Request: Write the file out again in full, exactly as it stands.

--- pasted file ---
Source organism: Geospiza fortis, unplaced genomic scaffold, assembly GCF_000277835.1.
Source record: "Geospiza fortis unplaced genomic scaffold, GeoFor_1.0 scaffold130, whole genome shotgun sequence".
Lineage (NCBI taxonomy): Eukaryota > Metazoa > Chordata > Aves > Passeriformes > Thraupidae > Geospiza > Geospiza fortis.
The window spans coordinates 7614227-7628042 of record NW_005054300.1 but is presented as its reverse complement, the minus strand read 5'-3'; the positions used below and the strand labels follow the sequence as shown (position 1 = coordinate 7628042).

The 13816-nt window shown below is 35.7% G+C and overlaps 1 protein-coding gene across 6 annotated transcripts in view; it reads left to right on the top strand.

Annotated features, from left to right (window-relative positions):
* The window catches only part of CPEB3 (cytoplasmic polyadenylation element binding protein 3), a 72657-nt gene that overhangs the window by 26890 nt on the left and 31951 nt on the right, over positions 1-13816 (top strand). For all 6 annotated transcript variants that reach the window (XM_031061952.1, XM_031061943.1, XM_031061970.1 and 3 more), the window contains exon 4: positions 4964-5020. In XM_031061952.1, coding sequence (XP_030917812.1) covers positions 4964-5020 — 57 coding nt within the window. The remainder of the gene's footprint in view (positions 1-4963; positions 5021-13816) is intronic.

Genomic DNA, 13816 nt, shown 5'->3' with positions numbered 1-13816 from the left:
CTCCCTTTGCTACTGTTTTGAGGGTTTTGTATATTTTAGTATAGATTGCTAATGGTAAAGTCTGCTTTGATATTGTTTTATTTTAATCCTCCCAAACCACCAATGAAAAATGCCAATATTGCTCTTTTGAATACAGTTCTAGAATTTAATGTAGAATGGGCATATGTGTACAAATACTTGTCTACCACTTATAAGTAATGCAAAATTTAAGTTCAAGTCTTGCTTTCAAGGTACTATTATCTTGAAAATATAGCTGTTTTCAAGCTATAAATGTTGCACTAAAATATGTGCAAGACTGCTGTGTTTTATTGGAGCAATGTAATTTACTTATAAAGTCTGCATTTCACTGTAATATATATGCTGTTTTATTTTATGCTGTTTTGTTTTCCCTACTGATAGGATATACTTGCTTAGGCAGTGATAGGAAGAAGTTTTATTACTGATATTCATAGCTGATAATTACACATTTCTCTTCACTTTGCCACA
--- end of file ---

Source organism: Geospiza fortis, unplaced genomic scaffold, assembly GCF_000277835.1.
Source record: "Geospiza fortis unplaced genomic scaffold, GeoFor_1.0 scaffold130, whole genome shotgun sequence".
Lineage (NCBI taxonomy): Eukaryota > Metazoa > Chordata > Aves > Passeriformes > Thraupidae > Geospiza > Geospiza fortis.
The window spans coordinates 7614227-7628042 of record NW_005054300.1 but is presented as its reverse complement, the minus strand read 5'-3'; the positions used below and the strand labels follow the sequence as shown (position 1 = coordinate 7628042).

The 13816-nt window shown below is 35.7% G+C and overlaps 1 protein-coding gene across 6 annotated transcripts in view; it reads left to right on the top strand.

Annotated features, from left to right (window-relative positions):
* The window catches only part of CPEB3 (cytoplasmic polyadenylation element binding protein 3), a 72657-nt gene that overhangs the window by 26890 nt on the left and 31951 nt on the right, over positions 1-13816 (top strand). For all 6 annotated transcript variants that reach the window (XM_031061952.1, XM_031061943.1, XM_031061970.1 and 3 more), the window contains exon 4: positions 4964-5020. In XM_031061952.1, coding sequence (XP_030917812.1) covers positions 4964-5020 — 57 coding nt within the window. The remainder of the gene's footprint in view (positions 1-4963; positions 5021-13816) is intronic.

Genomic DNA, 13816 nt, shown 5'->3' with positions numbered 1-13816 from the left:
CTCCCTTTGCTACTGTTTTGAGGGTTTTGTATATTTTAGTATAGATTGCTAATGGTAAAGTCTGCTTTGATATTGTTTTATTTTAATCCTCCCAAACCACCAATGAAAAATGCCAATATTGCTCTTTTGAATACAGTTCTAGAATTTAATGTAGAATGGGCATATGTGTACAAATACTTGTCTACCACTTATAAGTAATGCAAAATTTAAGTTCAAGTCTTGCTTTCAAGGTACTATTATCTTGAAAATATAGCTGTTTTCAAGCTATAAATGTTGCACTAAAATATGTGCAAGACTGCTGTGTTTTATTGGAGCAATGTAATTTACTTATAAAGTCTGCATTTCACTGTAATATATATGCTGTTTTATTTTATGCTGTTTTGTTTTCCCTACTGATAGGATATACTTGCTTAGGCAGTGATAGGAAGAAGTTTTATTACTGATATTCATAGCTGATAATTACACATTTCTCTTCACTTTGCCACA